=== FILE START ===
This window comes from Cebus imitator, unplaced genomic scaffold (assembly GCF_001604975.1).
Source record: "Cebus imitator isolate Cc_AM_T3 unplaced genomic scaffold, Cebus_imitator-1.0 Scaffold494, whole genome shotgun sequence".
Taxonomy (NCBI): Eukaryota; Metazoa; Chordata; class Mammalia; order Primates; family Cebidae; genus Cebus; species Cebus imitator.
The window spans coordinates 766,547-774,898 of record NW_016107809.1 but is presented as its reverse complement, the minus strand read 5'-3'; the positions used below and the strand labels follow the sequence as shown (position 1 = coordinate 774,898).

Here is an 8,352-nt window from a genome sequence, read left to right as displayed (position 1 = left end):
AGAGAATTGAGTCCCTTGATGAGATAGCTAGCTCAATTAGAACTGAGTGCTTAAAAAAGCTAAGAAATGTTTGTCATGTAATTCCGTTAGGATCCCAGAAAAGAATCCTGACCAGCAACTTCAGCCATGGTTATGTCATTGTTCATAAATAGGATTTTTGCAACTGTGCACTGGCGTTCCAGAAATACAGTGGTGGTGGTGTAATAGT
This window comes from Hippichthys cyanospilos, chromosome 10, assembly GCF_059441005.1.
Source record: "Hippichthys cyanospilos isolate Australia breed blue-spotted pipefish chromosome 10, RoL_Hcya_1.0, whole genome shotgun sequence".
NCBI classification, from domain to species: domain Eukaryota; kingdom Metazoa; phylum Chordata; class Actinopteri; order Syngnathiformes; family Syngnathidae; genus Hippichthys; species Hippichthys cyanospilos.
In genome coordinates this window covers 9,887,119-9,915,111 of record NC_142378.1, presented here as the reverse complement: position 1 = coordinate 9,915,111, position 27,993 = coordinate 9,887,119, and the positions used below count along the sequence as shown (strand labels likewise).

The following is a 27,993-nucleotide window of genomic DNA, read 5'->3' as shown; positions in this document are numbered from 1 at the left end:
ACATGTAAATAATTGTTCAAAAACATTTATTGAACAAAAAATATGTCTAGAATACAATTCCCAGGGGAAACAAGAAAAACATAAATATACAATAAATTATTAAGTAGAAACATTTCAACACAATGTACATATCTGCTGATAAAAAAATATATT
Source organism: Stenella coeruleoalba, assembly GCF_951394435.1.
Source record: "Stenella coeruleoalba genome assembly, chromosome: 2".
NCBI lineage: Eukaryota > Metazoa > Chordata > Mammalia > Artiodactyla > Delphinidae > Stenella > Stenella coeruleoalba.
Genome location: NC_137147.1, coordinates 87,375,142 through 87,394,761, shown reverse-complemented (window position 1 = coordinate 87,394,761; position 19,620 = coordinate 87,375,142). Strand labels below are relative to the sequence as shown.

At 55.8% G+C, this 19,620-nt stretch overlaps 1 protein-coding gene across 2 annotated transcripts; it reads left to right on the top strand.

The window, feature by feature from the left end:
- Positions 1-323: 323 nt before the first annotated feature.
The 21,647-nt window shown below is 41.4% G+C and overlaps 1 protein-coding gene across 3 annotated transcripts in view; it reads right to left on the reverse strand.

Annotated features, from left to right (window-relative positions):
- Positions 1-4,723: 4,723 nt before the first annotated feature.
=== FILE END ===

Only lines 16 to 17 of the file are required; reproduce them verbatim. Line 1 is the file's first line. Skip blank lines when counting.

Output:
Genome location: NC_137147.1, coordinates 87,375,142 through 87,394,761, shown reverse-complemented (window position 1 = coordinate 87,394,761; position 19,620 = coordinate 87,375,142). Strand labels below are relative to the sequence as shown.

At 55.8% G+C, this 19,620-nt stretch overlaps 1 protein-coding gene across 2 annotated transcripts; it reads left to right on the top strand.